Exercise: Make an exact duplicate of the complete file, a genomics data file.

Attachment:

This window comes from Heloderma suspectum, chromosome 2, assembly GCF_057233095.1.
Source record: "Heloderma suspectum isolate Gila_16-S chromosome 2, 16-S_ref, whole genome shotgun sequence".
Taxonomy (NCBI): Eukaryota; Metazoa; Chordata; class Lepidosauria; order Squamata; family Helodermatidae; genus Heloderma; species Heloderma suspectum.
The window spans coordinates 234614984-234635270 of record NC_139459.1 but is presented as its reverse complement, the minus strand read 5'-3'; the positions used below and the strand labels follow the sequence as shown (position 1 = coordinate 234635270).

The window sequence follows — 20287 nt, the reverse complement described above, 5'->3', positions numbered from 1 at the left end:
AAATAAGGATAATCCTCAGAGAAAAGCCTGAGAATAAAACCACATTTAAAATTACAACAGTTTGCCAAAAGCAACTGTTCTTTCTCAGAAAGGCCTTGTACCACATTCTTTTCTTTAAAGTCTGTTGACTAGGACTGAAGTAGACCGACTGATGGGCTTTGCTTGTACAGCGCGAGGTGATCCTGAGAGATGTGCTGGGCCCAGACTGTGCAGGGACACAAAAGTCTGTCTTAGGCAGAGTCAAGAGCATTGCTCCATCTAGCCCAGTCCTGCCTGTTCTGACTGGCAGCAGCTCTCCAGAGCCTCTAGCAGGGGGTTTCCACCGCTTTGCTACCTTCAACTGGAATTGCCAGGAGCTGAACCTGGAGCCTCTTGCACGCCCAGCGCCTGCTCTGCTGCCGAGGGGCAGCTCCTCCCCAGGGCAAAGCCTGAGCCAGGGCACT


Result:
This window comes from Heloderma suspectum, chromosome 2, assembly GCF_057233095.1.
Source record: "Heloderma suspectum isolate Gila_16-S chromosome 2, 16-S_ref, whole genome shotgun sequence".
Taxonomy (NCBI): Eukaryota; Metazoa; Chordata; class Lepidosauria; order Squamata; family Helodermatidae; genus Heloderma; species Heloderma suspectum.
The window spans coordinates 234614984-234635270 of record NC_139459.1 but is presented as its reverse complement, the minus strand read 5'-3'; the positions used below and the strand labels follow the sequence as shown (position 1 = coordinate 234635270).

The window sequence follows — 20287 nt, the reverse complement described above, 5'->3', positions numbered from 1 at the left end:
AAATAAGGATAATCCTCAGAGAAAAGCCTGAGAATAAAACCACATTTAAAATTACAACAGTTTGCCAAAAGCAACTGTTCTTTCTCAGAAAGGCCTTGTACCACATTCTTTTCTTTAAAGTCTGTTGACTAGGACTGAAGTAGACCGACTGATGGGCTTTGCTTGTACAGCGCGAGGTGATCCTGAGAGATGTGCTGGGCCCAGACTGTGCAGGGACACAAAAGTCTGTCTTAGGCAGAGTCAAGAGCATTGCTCCATCTAGCCCAGTCCTGCCTGTTCTGACTGGCAGCAGCTCTCCAGAGCCTCTAGCAGGGGGTTTCCACCGCTTTGCTACCTTCAACTGGAATTGCCAGGAGCTGAACCTGGAGCCTCTTGCACGCCCAGCGCCTGCTCTGCTGCCGAGGGGCAGCTCCTCCCCAGGGCAAAGCCTGAGCCAGGGCACT